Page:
Simpson, Charles K (R)
Private
Company B

Enlisted 15 March 1862 at Daviston AL; Born 4 Sep 1840 - Died 23 June 1883 and buried at Bethlehem Cem., Bethlehem, Tallapoosa Co., AL

Simpson, John L. H.
Private
Company G

Signed his parole at Vicksburg MS on 9 July 1863

Sims, A J
Rank Unknown
Company E

Born 23 Aug 1846 - Died 11 June 1894 and buried in City Cem., Camp Hill, Tallapoosa Co., AL
 
Sims Ignatious N (J M)
Private
Company H

Enlisted 9 May 1862 in Company G of 42nd AL CSA; Paroled in the field at Vicksburg MS as a Private of company G of the 42nd AL CSA; Paroled at Greensboro NC 1 May 1865 as part of Consolidated 37th AL CSA Company H

Sims, Seth
Private
Company C

Died in service, possibly KIA at Corinth MS 3-5 Oct 1862 or died of wounds from Iuka-Corinth-Hatchie, or of disease; Listed as "Confederate soldier forwarded to Columbus, KY from Corinth, MS October 9, 1862. Dead."; Claim for deceased soldier filed 31 Oct 1864 by Mahala Simes, widow; Brother to William Sims (Co C); Brother-in-Law to Chelsey W. and James H. Bozeman (both Co C); According to family sources born 1823 in AL to William and Anna Sims

Sims, William Elvin (C.)
Private
Company C

The name "Sims, William C." (more likely to actually be "Sims, William" of Company "C" - not a middle initial) appears on a register of "Officers and Soldiers of the Army of the Confederate States who were killed in battle or who died of wounds or disease" at Iuka MS dated 19 Sept 1862. Elizabeth Sims, widow of William Elvin Sims, received Alabama Confederate Pension No.  29612 at Covington Co AL stating that her husband died 19 Sep 1862 which date is consistent with being Killed in Action (KIA) at Iuka MS and matches date of death of Sims, Wm "C"; Widow's pension witnessed by C.W. Bozeman (also Co C and former brother-in-law to late Seth Sims) and W.F. Hudson (Co C); Brother to Seth Sims (Co C); According to family sources born 1830 to William and Anna Sims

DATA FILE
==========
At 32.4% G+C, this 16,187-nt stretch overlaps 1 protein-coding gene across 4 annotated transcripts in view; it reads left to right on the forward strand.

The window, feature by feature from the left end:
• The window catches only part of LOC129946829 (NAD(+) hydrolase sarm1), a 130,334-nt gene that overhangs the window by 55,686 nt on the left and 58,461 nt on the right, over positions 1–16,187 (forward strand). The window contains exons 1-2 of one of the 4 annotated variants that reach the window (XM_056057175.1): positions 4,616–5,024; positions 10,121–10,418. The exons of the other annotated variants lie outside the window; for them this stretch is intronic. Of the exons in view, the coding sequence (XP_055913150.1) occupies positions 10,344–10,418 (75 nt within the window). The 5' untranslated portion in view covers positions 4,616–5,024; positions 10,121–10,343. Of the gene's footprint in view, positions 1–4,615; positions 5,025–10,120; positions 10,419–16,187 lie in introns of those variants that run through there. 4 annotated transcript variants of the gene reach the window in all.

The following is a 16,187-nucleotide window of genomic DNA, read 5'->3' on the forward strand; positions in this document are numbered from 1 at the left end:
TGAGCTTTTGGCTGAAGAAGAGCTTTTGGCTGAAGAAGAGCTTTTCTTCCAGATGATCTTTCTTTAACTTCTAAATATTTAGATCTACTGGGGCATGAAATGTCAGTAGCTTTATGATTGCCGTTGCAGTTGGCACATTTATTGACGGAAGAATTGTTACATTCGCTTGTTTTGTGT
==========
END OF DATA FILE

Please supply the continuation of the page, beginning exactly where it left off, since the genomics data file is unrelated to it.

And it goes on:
Singer, Abraham (Abram)
Private
Company I

Enlisted 6 March 1862 at Lafayette AL; Signed his parole at Vicksburg MS on 9 July 1863; KIA at Missionary Ridge TN 25 Nov 1863; Claim for deceased soldier filed 28 Jan 1864 by Maria Singer, widow; Appears on Muster Roll of "Company 'I' 37th Regiment, Alabama Volunteers at LaFayette, Chambers County, Alabama, March 6, 1862" published in 31 July 1901 issue of LAFAYETTE SUN (LaFayette, Chambers County AL) with Privates as "Singer, Abram, killed at Missionary Ridge, Nov. 25, 1863"; Presumably buried at/near Chattanooga TN


Singletary (sic Singleton), Samuel Marion (L) ("Tuck"/"Tup")
Private-2nd Sergeant
Company A & H

Age at Enlistment: 19
Enlisted 22 March 1862 at Auburn AL by J F Dowdell; Listed as Private on Muster Roll of Company A dated 13 May 1862 at Auburn AL; Served as Ordnance Sergeant; Signed his parole in the field at Vicksburg MS on 9 July 1863 as a Private of Co. A of the 37th AL Infantry CSA; Paroled at Greensboro NC as part of CONSOLIDATED 37th AL CSA Co. A as 2nd Sergeant; Born 1843; Wrote an extensive letter to the editor of his recollections of the formation of Co. A and of the Battle of Iuka MS on 19-20 Sep 1862 published in the 17 April 1902 and the 8 May 1902 editions of WEEKLY ENTERPRISE (Enterprise, Chambers Co, AL) which follow (a third account was also apparently written as it is mentioned by Carlisle, but to date, a copy has not been available – it may or may not have been published in the WEEKLY ENTERPRISE); Excerpt from 17 April 1902 WEEKLY ENTERPRISE: